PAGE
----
Many seniors are able to discharge all of their credit card debt and medical bills with a bankruptcy filing, and most seniors with significant debt qualify for Chapter 7 bankruptcy.
My office offers free consultations to senior citizens with overwhelming debt problems.
Here are some other resources for seniors on Long Island who are struggling with debt problems:
Legal Aid Society of Suffolk County, Senior Citizen Division
(631) 854-0401
Legal Aid Society of Nassau County
(516) 560-6400
Nassau Suffolk Law Services – Suffolk
Pro Bono Project
(631) 232-2400
Nassau Suffolk Law Services – Nassau
Volunteers Lawyers Project
(516) 292-8299
Suffolk County Department of Aging
(631) 853-8200
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Sometimes Bankruptcy Exemptions Can Be Doubled

Posted on Monday (August 24, 2009) at 3:00 pm to Bankruptcy Exemptions
Bankruptcy Tips Consumers Should Know
Chapter 7 Bankruptcy

Sometimes bankruptcy exemptions can be doubled when a husband and wife file a joint bankruptcy petition in New YorkWritten by Craig D. Robins, Esq.
Exemption statutes are the laws that enable debtors to keep and protect certain assets.  There are set values for most exemptions.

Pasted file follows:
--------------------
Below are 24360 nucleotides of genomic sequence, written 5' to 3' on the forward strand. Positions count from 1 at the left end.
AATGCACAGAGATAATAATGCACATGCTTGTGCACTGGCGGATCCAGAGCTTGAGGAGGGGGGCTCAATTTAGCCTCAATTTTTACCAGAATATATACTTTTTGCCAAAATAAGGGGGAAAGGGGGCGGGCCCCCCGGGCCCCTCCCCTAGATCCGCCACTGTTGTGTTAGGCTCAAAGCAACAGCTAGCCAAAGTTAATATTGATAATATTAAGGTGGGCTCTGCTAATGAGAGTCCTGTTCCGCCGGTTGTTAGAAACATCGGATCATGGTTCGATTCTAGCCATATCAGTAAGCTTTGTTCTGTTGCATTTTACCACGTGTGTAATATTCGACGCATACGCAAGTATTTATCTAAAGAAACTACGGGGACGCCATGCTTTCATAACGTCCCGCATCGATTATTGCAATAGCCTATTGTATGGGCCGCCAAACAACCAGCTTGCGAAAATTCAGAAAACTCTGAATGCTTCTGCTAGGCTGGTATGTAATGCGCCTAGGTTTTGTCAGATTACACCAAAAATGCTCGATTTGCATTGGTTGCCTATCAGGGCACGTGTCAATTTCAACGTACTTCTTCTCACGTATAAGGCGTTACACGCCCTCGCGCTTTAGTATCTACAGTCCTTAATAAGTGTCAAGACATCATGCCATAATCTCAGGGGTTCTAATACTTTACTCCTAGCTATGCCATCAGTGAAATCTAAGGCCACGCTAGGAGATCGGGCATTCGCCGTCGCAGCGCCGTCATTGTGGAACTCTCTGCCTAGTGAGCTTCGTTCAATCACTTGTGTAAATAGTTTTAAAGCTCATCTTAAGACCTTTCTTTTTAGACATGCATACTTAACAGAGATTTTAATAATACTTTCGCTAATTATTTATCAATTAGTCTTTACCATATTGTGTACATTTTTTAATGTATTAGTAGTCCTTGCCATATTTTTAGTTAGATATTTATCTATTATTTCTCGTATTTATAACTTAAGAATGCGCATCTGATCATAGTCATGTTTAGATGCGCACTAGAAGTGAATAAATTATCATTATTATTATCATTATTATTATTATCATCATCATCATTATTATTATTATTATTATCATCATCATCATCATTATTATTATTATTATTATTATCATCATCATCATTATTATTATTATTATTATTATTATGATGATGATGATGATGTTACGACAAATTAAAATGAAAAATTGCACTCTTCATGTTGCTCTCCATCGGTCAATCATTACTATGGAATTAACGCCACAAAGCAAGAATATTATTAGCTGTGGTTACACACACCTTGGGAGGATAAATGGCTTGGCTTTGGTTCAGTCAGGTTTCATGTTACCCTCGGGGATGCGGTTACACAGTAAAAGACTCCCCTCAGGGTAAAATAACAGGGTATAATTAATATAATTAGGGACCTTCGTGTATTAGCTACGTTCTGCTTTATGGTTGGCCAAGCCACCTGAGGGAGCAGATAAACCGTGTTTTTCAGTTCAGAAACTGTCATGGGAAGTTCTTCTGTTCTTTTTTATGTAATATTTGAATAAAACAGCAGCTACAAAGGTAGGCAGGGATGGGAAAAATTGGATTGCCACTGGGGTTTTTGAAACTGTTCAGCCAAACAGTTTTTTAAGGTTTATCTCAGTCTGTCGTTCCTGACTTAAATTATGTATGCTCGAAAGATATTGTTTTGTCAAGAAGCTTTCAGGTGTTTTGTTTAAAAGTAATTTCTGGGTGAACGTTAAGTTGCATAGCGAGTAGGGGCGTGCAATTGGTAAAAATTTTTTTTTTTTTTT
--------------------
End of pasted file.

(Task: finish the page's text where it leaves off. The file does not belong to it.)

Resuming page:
Some of the most important exemption categories can be doubled if a husband and wife file a joint bankruptcy petition in the state of New York.
For example, the homestead exemption in New York is $50,000.  If a husband and wife file a joint bankruptcy petition, and they own the house together, they can pool their homestead exemptions for a total of $100,000 of bankruptcy protection.
With jointly-held bank accounts, married debtors filing a joint bankruptcy petition can exempt a total of $5,000, rather than the exemption amount of $2,500 per person.
The exemption for cars, however, cannot be doubled, as the exemption amount is per car, and not per person.
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Beware of Faulty Bankruptcy Information on the Internet